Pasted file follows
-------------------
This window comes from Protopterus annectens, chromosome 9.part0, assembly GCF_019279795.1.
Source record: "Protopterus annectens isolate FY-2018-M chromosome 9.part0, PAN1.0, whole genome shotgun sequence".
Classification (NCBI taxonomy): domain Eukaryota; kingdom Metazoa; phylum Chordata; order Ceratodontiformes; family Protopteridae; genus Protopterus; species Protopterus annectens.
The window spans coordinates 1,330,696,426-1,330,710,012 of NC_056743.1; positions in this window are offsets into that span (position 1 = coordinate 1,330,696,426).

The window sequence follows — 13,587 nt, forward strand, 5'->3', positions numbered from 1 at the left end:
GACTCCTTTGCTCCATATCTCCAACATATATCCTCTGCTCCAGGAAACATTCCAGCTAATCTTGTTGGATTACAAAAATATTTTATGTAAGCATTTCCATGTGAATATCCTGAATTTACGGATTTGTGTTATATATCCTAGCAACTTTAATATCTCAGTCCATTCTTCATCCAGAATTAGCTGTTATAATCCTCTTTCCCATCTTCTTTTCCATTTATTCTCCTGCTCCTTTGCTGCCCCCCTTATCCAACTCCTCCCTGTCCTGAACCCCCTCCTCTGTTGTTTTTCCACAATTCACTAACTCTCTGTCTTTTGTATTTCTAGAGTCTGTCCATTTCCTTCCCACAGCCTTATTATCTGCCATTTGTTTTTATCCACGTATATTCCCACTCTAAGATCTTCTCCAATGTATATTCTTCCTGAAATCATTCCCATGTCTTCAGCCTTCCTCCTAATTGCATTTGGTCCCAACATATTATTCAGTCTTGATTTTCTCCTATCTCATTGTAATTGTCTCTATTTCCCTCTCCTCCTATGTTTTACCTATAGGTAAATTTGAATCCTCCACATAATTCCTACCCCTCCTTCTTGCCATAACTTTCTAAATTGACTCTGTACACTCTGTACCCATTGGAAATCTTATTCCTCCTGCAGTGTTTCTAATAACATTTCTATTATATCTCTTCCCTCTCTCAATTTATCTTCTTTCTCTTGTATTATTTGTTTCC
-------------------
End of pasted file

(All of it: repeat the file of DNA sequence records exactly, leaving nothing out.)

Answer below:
This window comes from Protopterus annectens, chromosome 9.part0, assembly GCF_019279795.1.
Source record: "Protopterus annectens isolate FY-2018-M chromosome 9.part0, PAN1.0, whole genome shotgun sequence".
Classification (NCBI taxonomy): domain Eukaryota; kingdom Metazoa; phylum Chordata; order Ceratodontiformes; family Protopteridae; genus Protopterus; species Protopterus annectens.
The window spans coordinates 1,330,696,426-1,330,710,012 of NC_056743.1; positions in this window are offsets into that span (position 1 = coordinate 1,330,696,426).

The window sequence follows — 13,587 nt, forward strand, 5'->3', positions numbered from 1 at the left end:
GACTCCTTTGCTCCATATCTCCAACATATATCCTCTGCTCCAGGAAACATTCCAGCTAATCTTGTTGGATTACAAAAATATTTTATGTAAGCATTTCCATGTGAATATCCTGAATTTACGGATTTGTGTTATATATCCTAGCAACTTTAATATCTCAGTCCATTCTTCATCCAGAATTAGCTGTTATAATCCTCTTTCCCATCTTCTTTTCCATTTATTCTCCTGCTCCTTTGCTGCCCCCCTTATCCAACTCCTCCCTGTCCTGAACCCCCTCCTCTGTTGTTTTTCCACAATTCACTAACTCTCTGTCTTTTGTATTTCTAGAGTCTGTCCATTTCCTTCCCACAGCCTTATTATCTGCCATTTGTTTTTATCCACGTATATTCCCACTCTAAGATCTTCTCCAATGTATATTCTTCCTGAAATCATTCCCATGTCTTCAGCCTTCCTCCTAATTGCATTTGGTCCCAACATATTATTCAGTCTTGATTTTCTCCTATCTCATTGTAATTGTCTCTATTTCCCTCTCCTCCTATGTTTTACCTATAGGTAAATTTGAATCCTCCACATAATTCCTACCCCTCCTTCTTGCCATAACTTTCTAAATTGACTCTGTACACTCTGTACCCATTGGAAATCTTATTCCTCCTGCAGTGTTTCTAATAACATTTCTATTATATCTCTTCCCTCTCTCAATTTATCTTCTTTCTCTTGTATTATTTGTTTCC